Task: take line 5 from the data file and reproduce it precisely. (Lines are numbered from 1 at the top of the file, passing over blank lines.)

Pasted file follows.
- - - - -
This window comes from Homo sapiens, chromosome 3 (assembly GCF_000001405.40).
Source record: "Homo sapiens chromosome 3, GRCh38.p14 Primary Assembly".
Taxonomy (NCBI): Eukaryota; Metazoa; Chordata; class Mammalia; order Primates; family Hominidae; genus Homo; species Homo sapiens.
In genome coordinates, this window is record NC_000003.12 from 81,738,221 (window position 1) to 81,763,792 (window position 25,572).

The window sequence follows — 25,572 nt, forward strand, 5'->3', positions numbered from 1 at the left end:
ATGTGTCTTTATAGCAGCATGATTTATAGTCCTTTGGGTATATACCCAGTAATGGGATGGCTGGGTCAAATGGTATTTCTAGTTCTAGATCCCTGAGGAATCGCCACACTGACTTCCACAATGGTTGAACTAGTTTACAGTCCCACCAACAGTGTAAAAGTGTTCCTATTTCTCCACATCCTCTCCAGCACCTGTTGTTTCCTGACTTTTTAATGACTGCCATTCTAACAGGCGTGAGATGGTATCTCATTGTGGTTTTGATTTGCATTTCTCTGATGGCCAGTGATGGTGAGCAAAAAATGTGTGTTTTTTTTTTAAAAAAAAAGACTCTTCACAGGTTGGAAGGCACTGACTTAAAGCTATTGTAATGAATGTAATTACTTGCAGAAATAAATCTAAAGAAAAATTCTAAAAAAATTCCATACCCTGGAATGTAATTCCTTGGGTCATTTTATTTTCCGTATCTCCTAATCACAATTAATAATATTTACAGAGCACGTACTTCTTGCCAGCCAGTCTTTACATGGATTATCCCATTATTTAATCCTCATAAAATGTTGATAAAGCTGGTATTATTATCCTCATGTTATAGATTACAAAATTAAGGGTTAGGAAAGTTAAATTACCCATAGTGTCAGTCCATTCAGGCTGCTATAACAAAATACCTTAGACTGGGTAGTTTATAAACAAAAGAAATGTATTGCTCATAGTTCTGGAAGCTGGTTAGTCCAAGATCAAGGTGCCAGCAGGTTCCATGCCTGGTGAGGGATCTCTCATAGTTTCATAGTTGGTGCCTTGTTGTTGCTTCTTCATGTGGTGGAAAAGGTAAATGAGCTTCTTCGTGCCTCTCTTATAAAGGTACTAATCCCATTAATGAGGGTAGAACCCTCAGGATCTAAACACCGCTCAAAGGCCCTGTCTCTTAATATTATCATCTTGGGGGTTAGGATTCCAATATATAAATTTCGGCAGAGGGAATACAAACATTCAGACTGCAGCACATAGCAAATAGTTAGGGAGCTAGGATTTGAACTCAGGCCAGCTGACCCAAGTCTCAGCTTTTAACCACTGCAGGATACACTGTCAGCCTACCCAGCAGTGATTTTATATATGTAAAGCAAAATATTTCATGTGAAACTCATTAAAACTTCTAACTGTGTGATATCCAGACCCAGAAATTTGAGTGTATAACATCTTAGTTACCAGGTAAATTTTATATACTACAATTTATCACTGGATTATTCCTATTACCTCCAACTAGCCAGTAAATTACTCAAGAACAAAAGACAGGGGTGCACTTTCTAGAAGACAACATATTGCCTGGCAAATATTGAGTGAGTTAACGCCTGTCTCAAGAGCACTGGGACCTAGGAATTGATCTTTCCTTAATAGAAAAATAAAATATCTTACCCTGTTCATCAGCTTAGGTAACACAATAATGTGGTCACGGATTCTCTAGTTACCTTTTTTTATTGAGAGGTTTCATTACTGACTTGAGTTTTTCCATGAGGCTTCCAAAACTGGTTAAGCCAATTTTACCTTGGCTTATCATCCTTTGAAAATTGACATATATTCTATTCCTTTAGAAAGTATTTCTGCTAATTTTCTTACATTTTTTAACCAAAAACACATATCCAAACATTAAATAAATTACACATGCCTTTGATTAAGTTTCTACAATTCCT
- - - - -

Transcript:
The window sequence follows — 25,572 nt, forward strand, 5'->3', positions numbered from 1 at the left end: